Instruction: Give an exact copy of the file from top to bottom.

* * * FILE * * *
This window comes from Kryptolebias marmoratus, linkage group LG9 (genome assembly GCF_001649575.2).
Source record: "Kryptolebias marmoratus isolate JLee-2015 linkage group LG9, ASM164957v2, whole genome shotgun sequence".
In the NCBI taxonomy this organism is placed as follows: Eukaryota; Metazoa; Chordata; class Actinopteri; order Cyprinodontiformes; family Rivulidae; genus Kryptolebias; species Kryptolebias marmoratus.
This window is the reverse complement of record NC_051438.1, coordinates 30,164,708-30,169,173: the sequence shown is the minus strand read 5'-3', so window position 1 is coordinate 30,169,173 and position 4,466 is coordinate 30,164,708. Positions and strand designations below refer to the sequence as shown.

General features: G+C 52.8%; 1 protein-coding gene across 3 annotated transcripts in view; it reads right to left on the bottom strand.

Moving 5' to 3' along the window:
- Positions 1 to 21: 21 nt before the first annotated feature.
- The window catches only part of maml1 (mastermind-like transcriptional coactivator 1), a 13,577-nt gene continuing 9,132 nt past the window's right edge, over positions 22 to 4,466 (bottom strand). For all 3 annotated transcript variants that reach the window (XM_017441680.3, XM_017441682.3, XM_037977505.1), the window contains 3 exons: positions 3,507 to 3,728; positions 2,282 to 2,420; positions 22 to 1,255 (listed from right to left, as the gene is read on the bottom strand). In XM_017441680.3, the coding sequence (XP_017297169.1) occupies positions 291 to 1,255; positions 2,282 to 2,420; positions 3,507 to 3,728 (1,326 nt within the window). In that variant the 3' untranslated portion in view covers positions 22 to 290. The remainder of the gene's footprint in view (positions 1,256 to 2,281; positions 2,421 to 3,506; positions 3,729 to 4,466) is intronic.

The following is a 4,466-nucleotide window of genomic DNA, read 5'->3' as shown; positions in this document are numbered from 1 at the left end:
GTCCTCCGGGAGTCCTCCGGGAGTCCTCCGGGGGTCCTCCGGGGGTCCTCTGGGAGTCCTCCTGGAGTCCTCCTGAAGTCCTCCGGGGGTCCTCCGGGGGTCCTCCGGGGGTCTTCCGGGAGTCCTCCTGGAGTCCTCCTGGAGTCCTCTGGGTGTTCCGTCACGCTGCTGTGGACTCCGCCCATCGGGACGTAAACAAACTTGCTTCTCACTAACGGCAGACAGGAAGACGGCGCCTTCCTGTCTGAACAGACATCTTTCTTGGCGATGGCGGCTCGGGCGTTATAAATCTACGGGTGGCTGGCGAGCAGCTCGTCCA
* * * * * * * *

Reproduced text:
This window comes from Kryptolebias marmoratus, linkage group LG9 (genome assembly GCF_001649575.2).
Source record: "Kryptolebias marmoratus isolate JLee-2015 linkage group LG9, ASM164957v2, whole genome shotgun sequence".
In the NCBI taxonomy this organism is placed as follows: Eukaryota; Metazoa; Chordata; class Actinopteri; order Cyprinodontiformes; family Rivulidae; genus Kryptolebias; species Kryptolebias marmoratus.
This window is the reverse complement of record NC_051438.1, coordinates 30,164,708-30,169,173: the sequence shown is the minus strand read 5'-3', so window position 1 is coordinate 30,169,173 and position 4,466 is coordinate 30,164,708. Positions and strand designations below refer to the sequence as shown.

General features: G+C 52.8%; 1 protein-coding gene across 3 annotated transcripts in view; it reads right to left on the bottom strand.

Moving 5' to 3' along the window:
- Positions 1 to 21: 21 nt before the first annotated feature.
- The window catches only part of maml1 (mastermind-like transcriptional coactivator 1), a 13,577-nt gene continuing 9,132 nt past the window's right edge, over positions 22 to 4,466 (bottom strand). For all 3 annotated transcript variants that reach the window (XM_017441680.3, XM_017441682.3, XM_037977505.1), the window contains 3 exons: positions 3,507 to 3,728; positions 2,282 to 2,420; positions 22 to 1,255 (listed from right to left, as the gene is read on the bottom strand). In XM_017441680.3, the coding sequence (XP_017297169.1) occupies positions 291 to 1,255; positions 2,282 to 2,420; positions 3,507 to 3,728 (1,326 nt within the window). In that variant the 3' untranslated portion in view covers positions 22 to 290. The remainder of the gene's footprint in view (positions 1,256 to 2,281; positions 2,421 to 3,506; positions 3,729 to 4,466) is intronic.

The following is a 4,466-nucleotide window of genomic DNA, read 5'->3' as shown; positions in this document are numbered from 1 at the left end:
GTCCTCCGGGAGTCCTCCGGGAGTCCTCCGGGGGTCCTCCGGGGGTCCTCTGGGAGTCCTCCTGGAGTCCTCCTGAAGTCCTCCGGGGGTCCTCCGGGGGTCCTCCGGGGGTCTTCCGGGAGTCCTCCTGGAGTCCTCCTGGAGTCCTCTGGGTGTTCCGTCACGCTGCTGTGGACTCCGCCCATCGGGACGTAAACAAACTTGCTTCTCACTAACGGCAGACAGGAAGACGGCGCCTTCCTGTCTGAACAGACATCTTTCTTGGCGATGGCGGCTCGGGCGTTATAAATCTACGGGTGGCTGGCGAGCAGCTCGTCCA